In In re Alphabet Securities Litigation., the State of Rhode Island, as lead plaintiff, filed a Rule10b-5 action against Google LLC, its holding company Alphabet, Inc., and certain executives, alleging that the defendants failed to timely disclose certain cybersecurity defects and vulnerabilities. The district court granted defendants’ motion to dismiss the complaint, but on appeal, a three-judge panel of the 9th Circuit reversed in part, holding that the complaint “plausibly alleged” that the decision to omit information about these cybersecurity vulnerabilities “significantly altered the total mix of information available for decision-making by a reasonable investor” and that scienter—intent to deceive, manipulate or defraud—was adequately alleged. Importantly, the Court held that the complaint contained a plausible allegation that Alphabet’s omission was materially misleading: its risk factor discussion of cybersecurity was framed in the hypothetical, while, it was alleged, the “hypothetical” events had in fact already come to fruition. The case serves as a reminder of a couple of now-familiar themes: companies need to regularly review their risk factor disclosures, even when—or perhaps especially when—they are incorporating them by reference to ensure that they have been appropriately updated to reflect actual events that may have made the risks described as merely hypothetical no longer so. It’s also notable that this case represents the second recent instance of allegations of failure to disclose the discovery of a material cybersecurity “vulnerability”—in the absence of a cyberattack—with disclosure ultimately compelled by the publication of an article exposing the defects. It’s another reminder that companies need to be vigilant for potential disclosure obligations about cybersecurity that might arise outside the context of cyberattacks and hacks—in the more-difficult-to-assess context of cybersecurity vulnerabilities.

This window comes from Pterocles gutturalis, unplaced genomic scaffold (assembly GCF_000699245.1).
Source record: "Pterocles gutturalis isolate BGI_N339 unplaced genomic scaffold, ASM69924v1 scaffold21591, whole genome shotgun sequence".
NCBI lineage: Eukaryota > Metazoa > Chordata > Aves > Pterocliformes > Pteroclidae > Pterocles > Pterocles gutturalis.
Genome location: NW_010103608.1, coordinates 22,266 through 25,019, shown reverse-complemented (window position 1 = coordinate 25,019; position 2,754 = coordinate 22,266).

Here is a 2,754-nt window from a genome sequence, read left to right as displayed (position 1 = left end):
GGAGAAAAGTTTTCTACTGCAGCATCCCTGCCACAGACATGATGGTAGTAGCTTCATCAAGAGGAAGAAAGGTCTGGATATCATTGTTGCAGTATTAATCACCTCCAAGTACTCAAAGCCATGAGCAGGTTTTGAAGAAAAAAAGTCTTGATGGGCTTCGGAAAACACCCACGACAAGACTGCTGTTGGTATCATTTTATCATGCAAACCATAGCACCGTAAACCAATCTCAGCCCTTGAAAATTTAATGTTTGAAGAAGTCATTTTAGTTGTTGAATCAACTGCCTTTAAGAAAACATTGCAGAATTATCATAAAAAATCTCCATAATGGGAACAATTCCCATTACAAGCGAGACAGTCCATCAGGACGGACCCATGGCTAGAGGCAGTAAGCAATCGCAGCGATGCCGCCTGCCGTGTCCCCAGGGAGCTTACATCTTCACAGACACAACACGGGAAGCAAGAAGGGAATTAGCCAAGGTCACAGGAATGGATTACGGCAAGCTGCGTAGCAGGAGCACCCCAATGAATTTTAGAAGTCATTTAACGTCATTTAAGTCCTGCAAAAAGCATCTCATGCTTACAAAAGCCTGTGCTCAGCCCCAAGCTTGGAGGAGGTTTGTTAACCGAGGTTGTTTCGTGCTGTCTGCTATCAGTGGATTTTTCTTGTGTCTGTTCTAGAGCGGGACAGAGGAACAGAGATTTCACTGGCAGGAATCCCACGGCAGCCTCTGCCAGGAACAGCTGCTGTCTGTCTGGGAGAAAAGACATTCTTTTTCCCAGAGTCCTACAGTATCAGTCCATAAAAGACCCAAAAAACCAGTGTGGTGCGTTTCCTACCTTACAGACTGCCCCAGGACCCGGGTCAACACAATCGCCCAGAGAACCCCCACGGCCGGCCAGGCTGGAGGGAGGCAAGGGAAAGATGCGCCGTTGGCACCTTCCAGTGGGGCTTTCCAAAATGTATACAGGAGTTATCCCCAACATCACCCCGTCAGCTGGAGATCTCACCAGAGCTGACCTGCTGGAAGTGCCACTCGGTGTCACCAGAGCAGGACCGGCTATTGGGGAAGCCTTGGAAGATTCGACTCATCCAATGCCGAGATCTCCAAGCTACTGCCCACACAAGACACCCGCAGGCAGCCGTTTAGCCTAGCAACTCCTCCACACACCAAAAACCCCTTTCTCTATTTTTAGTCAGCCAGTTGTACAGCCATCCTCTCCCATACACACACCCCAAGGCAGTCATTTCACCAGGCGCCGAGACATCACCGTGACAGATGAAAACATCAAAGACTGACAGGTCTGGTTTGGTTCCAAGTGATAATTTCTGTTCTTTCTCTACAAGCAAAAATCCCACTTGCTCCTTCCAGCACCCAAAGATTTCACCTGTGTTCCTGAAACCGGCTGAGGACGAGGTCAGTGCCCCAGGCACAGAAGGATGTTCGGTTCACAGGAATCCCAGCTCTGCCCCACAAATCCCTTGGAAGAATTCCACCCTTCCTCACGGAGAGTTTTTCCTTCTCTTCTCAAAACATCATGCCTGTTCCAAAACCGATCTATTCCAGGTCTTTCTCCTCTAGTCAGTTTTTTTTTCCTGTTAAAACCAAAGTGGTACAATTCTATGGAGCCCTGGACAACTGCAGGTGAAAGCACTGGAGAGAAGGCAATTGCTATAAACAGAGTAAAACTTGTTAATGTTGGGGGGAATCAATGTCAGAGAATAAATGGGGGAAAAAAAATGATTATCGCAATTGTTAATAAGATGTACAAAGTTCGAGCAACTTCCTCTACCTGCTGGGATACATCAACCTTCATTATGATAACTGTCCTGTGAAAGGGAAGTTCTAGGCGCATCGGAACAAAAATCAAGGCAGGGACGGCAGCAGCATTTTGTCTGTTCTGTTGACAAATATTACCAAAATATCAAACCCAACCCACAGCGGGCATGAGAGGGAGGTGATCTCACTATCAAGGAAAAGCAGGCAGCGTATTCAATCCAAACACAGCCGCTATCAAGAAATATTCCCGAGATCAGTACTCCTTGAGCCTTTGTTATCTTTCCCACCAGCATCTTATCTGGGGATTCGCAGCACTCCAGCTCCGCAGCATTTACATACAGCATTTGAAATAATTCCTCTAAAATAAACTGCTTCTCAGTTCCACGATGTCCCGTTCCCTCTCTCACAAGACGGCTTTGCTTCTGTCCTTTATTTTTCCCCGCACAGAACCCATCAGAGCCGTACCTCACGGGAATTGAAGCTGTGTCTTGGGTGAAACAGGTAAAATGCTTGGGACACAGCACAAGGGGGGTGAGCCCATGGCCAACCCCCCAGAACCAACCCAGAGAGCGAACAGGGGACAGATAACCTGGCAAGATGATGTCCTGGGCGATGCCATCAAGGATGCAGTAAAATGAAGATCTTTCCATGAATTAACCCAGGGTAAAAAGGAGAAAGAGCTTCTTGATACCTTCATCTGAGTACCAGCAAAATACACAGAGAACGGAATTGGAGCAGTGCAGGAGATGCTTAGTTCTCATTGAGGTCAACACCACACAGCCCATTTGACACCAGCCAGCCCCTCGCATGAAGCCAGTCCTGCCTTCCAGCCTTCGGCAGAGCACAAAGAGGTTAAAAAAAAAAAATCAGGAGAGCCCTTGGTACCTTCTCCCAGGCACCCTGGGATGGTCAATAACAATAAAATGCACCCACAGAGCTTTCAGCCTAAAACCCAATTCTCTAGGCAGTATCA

Earlier this month, the SEC announced settled charges against former Wells Fargo CEO and Chairman, John G. Stumpf, as well as charges against former head of Wells Fargo’s Community Bank, Carrie L. Tolstedt, alleging that they misled investors about the success of the Community Bank, Wells Fargo’s core business. (Wells had already agreed to pay $3 billion to settle charges from the SEC and the Department of Justice.) The SEC charged that they made misleading public statements about the company’s strategy and a key performance indicator, the “cross-sell metric,” and signed misleading certifications and sub-certifications as to the accuracy of these and other public disclosures. In the Order, Stumpf has agreed to settle the action against him for $2.5 million, but Tolstedt has not agreed to settle, and the SEC has filed a complaint against her in Federal District Court, seeking an officer and director bar, a monetary penalty and disgorgement. The Order and complaint highlight, once again, problems that can arise out of public disclosure of misleading key performance indicators. Moreover, the SEC’s allegations provide a cautionary tale about the responsibility of those signing certifications (and sub-certifications) regarding the accuracy of periodic reports to heed clear alarm bells and question sub-certifications where appropriate to do so.